Borrowing from classical mythology, this very short film illustrates the story of Syrinx, the nymph who attempts to escape the goat-god Pan’s amorous advances by fleeing to a nearby river for help, only to be transformed into hollow reeds. Syrinxis the first film by Ryan Larkin, an Oscar®-nominated director who began his animation career in Norman McLaren’s student group. The technique employed is charcoal sketches on paper; the accompanying music is Claude Debussy’s “Syrinx” for solo flute.

Directed by Ryan Larkin – 1965

Our second offering, from 1972, features members of the community he called home, the streets.

STREET MUSIQUE


Program notes:

Visual improvisation on music performed by a popular group presented as sidewalk entertainers. The illustration is by a young film artist and animator who sees life with an amused and imaginative eye. His take-off point is the music, but his own beat is more boisterous than the musicians. He ranges from the most convoluted of abstractions to caricature of familiar rituals, including the bath. A film without words.

Quote of the day: America’s deep racial divide


Following up on our previous post, few have expressed the deep nature of the impact of America’s deep racial divide than a former Philadelphia high school teacher.

Jesse Williams, who plays Dr. Jackson Avery in ABC television’s hit series Grey’s Anatomy, has devoted much of his recent time to involvement in Black Lives Matter, producing and narrating a documentary film, Stay Woke: The Black Lives Matter Movement, for BET, where it aired last month.

Sunday night Williams was honored by BET with its Humanitarian Award, and his acceptance speech is one of the best statements we’ve heard in recent years on the plight of black Americans:

“Now, this award, this is not for me. This is for the real organizers all over the country. The activists, the civil rights attorneys, the struggling parents, the families, the teachers, the students that are realizing that a system built to divide and impoverish and destroy us cannot stand if we do. All right? It’s kind of basic mathematics. The more we learn about who we are and how we got here, the more we will mobilize.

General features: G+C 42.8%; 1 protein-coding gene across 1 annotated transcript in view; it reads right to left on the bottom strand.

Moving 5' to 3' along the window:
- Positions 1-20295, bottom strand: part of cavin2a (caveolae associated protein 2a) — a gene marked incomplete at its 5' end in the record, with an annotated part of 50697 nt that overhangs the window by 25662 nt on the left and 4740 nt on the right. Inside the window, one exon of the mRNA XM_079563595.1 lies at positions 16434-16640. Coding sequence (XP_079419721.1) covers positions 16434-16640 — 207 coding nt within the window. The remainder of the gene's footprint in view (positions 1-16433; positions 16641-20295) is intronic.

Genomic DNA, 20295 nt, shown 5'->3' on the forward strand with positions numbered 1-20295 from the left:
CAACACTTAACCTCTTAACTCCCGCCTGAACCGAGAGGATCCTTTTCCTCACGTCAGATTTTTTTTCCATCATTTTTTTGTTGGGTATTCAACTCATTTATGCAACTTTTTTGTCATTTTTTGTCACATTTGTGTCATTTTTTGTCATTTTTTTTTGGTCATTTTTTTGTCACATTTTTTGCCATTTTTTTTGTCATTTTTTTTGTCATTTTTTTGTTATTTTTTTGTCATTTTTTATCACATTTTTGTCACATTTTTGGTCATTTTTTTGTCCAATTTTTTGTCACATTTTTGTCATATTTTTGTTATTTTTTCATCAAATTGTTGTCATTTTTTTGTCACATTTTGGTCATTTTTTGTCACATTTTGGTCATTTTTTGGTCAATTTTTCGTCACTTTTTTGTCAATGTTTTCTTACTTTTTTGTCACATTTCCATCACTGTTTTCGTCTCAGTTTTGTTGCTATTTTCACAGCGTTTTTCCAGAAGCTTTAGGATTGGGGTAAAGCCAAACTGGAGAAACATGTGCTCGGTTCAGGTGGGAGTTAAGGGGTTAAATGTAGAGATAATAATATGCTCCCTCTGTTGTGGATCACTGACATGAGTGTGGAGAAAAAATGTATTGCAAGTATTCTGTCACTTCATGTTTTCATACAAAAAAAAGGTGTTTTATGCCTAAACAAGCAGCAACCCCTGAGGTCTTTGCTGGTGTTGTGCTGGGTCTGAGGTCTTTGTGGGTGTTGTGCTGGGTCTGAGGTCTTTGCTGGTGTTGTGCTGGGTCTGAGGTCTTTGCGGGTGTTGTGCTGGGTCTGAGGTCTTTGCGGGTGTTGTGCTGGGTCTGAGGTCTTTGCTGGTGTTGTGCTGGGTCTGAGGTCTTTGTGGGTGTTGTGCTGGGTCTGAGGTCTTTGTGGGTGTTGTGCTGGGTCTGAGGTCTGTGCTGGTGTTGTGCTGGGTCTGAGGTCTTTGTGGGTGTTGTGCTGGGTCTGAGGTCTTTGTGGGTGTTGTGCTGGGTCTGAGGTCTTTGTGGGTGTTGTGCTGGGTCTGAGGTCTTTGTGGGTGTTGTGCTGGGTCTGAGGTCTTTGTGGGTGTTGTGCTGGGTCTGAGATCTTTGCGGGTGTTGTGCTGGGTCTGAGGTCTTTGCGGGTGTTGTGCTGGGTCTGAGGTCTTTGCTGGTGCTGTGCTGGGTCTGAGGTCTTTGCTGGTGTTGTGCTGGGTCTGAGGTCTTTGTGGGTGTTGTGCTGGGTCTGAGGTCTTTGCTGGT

“Now, this is also in particular for the black women in particular who have spent their lifetimes dedicated to nurturing everyone before themselves. We can and will do better for you.

“Now, what we’ve been doing is looking at the data and we know that police somehow manage to deescalate, disarm and not kill white people every day. So what’s going to happen is we’re going to have equal rights and justice in our own country or we will restructure their function in ours.

“Now, I got more, y’all.

“Yesterday would have been young Tamir Rice’s 14th birthday. So, I don’t want to hear anymore about how far we’ve come when paid public servants can pull a drive-by on a 12-year-old playing alone in a park in broad daylight, killing him , so I don’t want to hear any more about how far we’ve come when paid public servants can pull a drive-by on a 12-year-old playing alone in a park in broad daylight, killing him on television, and then going home to make a sandwich.

“Tell Rekia Boyd how it’s so much better to live in 2012, than it is to live in 1612 or 1712. Tell that to Eric Garner. Tell that to Sandra Bland. Tell that to Darrien Hunt.